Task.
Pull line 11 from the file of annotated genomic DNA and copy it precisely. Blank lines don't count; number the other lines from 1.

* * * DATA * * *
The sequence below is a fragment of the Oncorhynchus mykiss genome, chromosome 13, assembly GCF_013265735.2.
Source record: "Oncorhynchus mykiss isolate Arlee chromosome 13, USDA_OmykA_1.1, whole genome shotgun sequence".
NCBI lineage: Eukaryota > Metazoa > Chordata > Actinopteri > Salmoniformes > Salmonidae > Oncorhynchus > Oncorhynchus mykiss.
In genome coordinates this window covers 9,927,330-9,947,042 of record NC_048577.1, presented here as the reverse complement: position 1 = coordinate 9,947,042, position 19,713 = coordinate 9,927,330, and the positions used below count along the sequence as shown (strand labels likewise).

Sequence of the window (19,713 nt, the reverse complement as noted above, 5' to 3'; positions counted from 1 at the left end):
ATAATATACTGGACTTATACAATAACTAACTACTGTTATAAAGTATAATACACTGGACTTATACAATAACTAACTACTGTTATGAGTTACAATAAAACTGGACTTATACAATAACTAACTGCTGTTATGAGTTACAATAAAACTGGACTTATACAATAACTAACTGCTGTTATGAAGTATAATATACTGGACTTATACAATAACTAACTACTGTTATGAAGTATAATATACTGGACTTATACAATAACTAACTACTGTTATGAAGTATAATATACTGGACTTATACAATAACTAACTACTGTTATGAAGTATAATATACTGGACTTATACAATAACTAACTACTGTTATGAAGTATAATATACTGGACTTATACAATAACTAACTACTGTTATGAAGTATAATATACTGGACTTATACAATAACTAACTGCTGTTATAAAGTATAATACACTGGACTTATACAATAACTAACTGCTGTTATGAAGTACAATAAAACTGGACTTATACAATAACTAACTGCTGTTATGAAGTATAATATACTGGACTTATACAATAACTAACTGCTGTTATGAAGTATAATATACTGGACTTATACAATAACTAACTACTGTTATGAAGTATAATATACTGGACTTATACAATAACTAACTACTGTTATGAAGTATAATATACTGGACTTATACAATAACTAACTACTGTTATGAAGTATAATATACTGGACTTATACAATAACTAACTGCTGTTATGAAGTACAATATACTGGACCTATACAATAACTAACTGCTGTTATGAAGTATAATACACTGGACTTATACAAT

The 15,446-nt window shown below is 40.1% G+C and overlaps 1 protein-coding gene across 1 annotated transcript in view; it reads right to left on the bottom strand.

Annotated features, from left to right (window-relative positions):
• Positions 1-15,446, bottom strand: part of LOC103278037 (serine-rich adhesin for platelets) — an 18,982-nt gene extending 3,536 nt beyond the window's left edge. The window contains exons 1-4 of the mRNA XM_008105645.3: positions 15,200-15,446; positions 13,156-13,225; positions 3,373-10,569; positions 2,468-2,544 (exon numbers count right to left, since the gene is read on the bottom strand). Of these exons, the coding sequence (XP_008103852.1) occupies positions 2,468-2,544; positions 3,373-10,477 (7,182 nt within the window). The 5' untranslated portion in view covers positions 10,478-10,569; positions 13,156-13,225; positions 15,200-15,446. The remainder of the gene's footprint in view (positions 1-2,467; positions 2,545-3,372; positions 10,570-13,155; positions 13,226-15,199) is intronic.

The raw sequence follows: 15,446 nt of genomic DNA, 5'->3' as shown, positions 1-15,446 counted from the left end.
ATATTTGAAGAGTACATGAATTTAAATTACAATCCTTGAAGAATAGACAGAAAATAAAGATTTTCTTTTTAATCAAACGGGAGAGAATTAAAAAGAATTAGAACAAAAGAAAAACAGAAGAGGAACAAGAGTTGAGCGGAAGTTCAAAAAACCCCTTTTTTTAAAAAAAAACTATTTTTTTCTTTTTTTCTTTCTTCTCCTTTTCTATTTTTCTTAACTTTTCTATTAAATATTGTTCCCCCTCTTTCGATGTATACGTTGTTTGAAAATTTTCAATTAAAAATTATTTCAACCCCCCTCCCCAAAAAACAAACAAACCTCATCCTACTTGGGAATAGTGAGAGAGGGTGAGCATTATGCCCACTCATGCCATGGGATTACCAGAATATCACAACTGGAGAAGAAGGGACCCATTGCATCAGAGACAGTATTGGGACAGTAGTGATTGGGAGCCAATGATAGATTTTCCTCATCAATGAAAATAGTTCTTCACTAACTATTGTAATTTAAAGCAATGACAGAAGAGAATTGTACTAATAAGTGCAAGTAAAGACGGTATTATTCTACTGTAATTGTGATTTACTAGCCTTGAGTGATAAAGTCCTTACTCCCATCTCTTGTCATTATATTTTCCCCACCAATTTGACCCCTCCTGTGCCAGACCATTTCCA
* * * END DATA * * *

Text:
ATATTTGAAGAGTACATGAATTTAAATTACAATCCTTGAAGAATAGACAGAAAATAAAGATTTTCTTTTTAATCAAACGGGAGAGAATTAAAAAGAATTAGAACAAAAGAAAAACAGAAGAGGAACAAGAGTTGAGCGGAAGTTCAAAAAACCCCTTTTTTTAAAAAAAAACTATTTTTTTCTTTTTTTCTTTCTTCTCCTTTTCTATTTTTCTTAACTTTTCTATTAAATATTGTTCCCCCTCTTTCGATGTATACGTTGTTTGAAAATTTTCAATTAAAAATTATTTCAACCCCCCTCCCCAAAAAACAAACAAACCTCATCCTACTTGGGAATAGTGAGAGAGGGTGAGCATTATGCCCACTCATGCCATGGGATTACCAGAATATCACAACTGGAGAAGAAGGGACCCATTGCATCAGAGACAGTATTGGGACAGTAGTGATTGGGAGCCAATGATAGATTTTCCTCATCAATGAAAATAGTTCTTCACTAACTATTGTAATTTAAAGCAATGACAGAAGAGAATTGTACTAATAAGTGCAAGTAAAGACGGTATTATTCTACTGTAATTGTGATTTACTAGCCTTGAGTGATAAAGTCCTTACTCCCATCTCTTGTCATTATATTTTCCCCACCAATTTGACCCCTCCTGTGCCAGACCATTTCCA